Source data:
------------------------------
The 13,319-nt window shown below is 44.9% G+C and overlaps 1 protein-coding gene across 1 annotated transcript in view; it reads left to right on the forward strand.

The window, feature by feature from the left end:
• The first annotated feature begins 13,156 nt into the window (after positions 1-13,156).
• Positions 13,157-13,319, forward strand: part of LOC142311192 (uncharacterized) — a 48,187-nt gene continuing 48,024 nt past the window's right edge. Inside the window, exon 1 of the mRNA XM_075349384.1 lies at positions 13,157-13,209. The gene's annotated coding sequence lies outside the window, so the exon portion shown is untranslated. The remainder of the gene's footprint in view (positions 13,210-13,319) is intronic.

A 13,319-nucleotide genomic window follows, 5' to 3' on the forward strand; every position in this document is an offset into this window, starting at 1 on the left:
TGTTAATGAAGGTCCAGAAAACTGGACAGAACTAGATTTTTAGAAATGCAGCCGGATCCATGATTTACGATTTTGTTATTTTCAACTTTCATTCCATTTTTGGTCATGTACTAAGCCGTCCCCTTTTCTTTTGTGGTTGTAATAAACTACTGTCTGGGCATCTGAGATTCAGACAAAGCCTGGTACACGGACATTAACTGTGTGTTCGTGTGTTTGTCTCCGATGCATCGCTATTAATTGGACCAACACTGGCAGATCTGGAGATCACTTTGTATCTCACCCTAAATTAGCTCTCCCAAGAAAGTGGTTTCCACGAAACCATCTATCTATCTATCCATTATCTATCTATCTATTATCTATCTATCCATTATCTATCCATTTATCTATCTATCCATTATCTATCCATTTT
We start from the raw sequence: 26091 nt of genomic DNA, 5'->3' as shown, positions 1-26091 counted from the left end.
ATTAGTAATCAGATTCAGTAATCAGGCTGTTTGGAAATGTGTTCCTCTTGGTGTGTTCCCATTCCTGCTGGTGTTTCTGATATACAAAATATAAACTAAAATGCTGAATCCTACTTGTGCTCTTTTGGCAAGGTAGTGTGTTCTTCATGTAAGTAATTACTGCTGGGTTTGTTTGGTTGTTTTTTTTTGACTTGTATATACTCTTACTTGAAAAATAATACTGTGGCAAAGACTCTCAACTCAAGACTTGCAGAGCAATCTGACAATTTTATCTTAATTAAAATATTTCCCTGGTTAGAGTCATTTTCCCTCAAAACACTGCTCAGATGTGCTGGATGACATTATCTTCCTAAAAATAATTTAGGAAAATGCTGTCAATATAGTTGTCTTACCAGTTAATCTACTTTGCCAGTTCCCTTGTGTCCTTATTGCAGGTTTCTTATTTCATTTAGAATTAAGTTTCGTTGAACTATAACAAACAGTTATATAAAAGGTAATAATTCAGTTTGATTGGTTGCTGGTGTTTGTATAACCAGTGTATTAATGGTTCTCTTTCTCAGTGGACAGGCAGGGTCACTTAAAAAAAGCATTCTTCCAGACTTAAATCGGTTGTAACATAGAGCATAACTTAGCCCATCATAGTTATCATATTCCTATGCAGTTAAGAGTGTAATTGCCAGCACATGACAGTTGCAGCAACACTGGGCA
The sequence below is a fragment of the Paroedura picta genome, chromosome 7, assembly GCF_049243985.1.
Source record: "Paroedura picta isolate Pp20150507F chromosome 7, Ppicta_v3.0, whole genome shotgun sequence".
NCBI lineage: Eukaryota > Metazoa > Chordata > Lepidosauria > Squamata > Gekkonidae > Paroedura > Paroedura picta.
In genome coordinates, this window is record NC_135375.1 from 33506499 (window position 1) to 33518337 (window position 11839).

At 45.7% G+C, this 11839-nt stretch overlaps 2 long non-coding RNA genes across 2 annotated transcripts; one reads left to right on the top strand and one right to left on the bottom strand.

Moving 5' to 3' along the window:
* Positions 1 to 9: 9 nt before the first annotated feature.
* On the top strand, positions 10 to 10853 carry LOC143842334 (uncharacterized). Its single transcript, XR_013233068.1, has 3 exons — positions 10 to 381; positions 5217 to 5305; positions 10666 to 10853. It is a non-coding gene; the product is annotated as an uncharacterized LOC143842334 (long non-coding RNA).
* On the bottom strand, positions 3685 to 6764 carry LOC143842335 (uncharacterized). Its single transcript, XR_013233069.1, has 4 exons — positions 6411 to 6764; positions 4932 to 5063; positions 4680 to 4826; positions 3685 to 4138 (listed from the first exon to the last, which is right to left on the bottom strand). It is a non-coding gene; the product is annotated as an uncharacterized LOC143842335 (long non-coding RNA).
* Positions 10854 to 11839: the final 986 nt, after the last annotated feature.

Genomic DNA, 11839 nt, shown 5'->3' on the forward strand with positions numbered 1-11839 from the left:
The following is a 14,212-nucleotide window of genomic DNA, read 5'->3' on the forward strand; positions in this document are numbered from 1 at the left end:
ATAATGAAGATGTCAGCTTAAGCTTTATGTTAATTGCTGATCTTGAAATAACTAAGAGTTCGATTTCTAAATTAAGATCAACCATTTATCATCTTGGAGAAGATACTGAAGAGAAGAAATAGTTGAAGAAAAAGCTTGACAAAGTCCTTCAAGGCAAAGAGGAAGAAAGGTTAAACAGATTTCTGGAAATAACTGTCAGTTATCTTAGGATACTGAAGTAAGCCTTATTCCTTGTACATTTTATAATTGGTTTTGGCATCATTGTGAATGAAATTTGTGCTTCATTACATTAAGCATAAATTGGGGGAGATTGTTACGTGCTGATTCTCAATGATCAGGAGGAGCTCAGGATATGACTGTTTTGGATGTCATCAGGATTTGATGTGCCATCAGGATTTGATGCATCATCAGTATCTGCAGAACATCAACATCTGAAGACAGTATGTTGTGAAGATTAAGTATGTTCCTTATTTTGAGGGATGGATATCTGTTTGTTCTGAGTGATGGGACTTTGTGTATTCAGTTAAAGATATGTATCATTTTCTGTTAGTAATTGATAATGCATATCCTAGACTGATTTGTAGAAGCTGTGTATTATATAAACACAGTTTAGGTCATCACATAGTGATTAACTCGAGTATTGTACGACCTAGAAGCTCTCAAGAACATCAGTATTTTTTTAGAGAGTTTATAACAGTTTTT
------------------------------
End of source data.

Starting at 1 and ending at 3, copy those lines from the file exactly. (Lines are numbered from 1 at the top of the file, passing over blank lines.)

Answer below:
The 13,319-nt window shown below is 44.9% G+C and overlaps 1 protein-coding gene across 1 annotated transcript in view; it reads left to right on the forward strand.

The window, feature by feature from the left end:
• The first annotated feature begins 13,156 nt into the window (after positions 1-13,156).